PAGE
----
Claude Henri Jean Chabrol was a French film director and a member of the French New Wave group of filmmakers who first came to prominence at the end of the 1950s. Like his colleagues and contemporaries Jean-Luc Godard, François Truffaut, Éric Rohmer and Jacques Rivette, Chabrol was a critic for the influential film magazine Cahiers du cinéma before beginning his career as a film maker. Chabrol’s career began with Le Beau Serge, inspired by Hitchcock’s Shadow of a Doubt. Thrillers became something of a trademark for Chabrol, with an approach characterized by a distanced objectivity. This is especially apparent in Les Biches, La Femme infidèle, and Le Boucher – all featuring Stéphane Audran, who was his wife at the time. Sometimes characterized as a “mainstream” New Wave director, Chabrol remained prolific and popular throughout his half-century career. In 1978, he cast Isabelle Huppert as the lead in Violette Nozière.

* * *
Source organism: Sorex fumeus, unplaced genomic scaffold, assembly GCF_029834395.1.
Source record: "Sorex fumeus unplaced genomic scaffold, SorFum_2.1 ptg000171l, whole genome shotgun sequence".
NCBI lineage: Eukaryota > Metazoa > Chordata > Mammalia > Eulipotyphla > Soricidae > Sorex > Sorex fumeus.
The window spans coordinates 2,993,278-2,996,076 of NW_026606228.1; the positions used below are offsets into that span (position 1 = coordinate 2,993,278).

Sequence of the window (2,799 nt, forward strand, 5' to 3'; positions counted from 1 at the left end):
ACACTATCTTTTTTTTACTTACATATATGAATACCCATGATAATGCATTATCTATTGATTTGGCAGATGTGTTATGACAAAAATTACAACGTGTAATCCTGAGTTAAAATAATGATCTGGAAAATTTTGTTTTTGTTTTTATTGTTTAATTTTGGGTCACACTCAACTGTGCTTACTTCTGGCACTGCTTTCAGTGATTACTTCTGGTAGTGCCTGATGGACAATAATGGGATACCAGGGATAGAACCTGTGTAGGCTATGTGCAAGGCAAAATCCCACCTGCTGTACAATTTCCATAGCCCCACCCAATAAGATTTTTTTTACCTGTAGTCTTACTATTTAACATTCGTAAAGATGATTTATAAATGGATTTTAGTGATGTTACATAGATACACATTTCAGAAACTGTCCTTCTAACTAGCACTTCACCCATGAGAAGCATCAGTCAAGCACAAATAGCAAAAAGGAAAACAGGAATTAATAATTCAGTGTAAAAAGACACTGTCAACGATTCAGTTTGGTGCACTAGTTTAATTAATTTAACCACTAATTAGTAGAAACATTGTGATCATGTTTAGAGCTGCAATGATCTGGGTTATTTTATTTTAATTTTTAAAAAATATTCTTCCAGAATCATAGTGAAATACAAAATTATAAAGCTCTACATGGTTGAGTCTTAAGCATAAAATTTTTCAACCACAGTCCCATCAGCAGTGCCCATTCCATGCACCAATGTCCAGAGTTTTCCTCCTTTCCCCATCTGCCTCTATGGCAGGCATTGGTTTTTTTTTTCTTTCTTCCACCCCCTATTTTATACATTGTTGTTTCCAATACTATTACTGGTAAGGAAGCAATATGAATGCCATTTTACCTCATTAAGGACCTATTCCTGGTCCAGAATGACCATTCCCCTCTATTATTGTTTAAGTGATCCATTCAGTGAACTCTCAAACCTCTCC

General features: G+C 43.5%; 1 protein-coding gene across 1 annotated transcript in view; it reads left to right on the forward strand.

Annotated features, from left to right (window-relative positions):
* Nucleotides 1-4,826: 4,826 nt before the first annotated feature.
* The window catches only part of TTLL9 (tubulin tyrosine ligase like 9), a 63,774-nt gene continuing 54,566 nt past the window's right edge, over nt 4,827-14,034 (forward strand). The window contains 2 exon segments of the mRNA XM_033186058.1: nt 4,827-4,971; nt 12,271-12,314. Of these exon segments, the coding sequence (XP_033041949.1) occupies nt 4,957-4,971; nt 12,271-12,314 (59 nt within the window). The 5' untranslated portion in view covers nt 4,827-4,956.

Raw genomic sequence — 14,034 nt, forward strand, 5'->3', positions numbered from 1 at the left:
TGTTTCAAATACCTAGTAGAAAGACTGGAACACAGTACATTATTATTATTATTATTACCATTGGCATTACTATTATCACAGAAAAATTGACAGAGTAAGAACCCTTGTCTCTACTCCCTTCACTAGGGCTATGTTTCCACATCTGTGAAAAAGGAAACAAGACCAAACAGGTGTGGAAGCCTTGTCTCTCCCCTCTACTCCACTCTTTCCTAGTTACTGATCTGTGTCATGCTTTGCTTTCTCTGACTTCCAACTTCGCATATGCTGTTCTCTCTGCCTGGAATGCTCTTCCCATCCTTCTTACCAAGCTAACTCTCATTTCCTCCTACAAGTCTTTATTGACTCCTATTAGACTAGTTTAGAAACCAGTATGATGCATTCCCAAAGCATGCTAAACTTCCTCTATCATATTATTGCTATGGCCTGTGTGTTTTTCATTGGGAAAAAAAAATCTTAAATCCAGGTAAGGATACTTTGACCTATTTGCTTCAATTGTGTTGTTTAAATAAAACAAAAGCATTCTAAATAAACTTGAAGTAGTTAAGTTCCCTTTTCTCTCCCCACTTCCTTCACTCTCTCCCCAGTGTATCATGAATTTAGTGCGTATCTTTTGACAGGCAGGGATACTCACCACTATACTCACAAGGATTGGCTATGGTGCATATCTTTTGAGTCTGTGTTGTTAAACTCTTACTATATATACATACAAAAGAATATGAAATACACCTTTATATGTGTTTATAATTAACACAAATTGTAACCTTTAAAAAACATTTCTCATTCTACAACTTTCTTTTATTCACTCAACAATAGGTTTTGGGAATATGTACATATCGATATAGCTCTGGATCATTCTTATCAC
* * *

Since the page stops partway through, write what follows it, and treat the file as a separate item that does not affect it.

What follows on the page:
|Born:||Claude Henri Jean Chabrol, June 24, 1930, Paris, France|
|Died:||September 12, 2010, Paris, France|
|IMDb:||Claude Chabrol’s IMDb|
About Claude Chabrol
French New Wave director who directed the 1958 film Les Cousins and the 1975 film Les Innocents Aux Mains Sales. Prior to directing films, he worked as a critic for Cahiers du Cinema.
He studied pharmacology and literature at the Sorbonne.
He became one of the most prolific New Wave directors by creating at least one film per year beginning in 1958.
He married Agnes Goute in 1956, and they divorced in 1962. In 1964, he married Stephane Audran, and they divorced in 1980. In 1983, he married Aurore Paquiss.
In 1957, he co-wrote “Hitchcock”, a book on the films of American director Alfred Hitchcock.
Information related to Claude Chabrol
- French-language film directors
- Film directors from Paris
- Film theorists
- European Film Awards winners (people)
- English-language film directors
- German-language film directors
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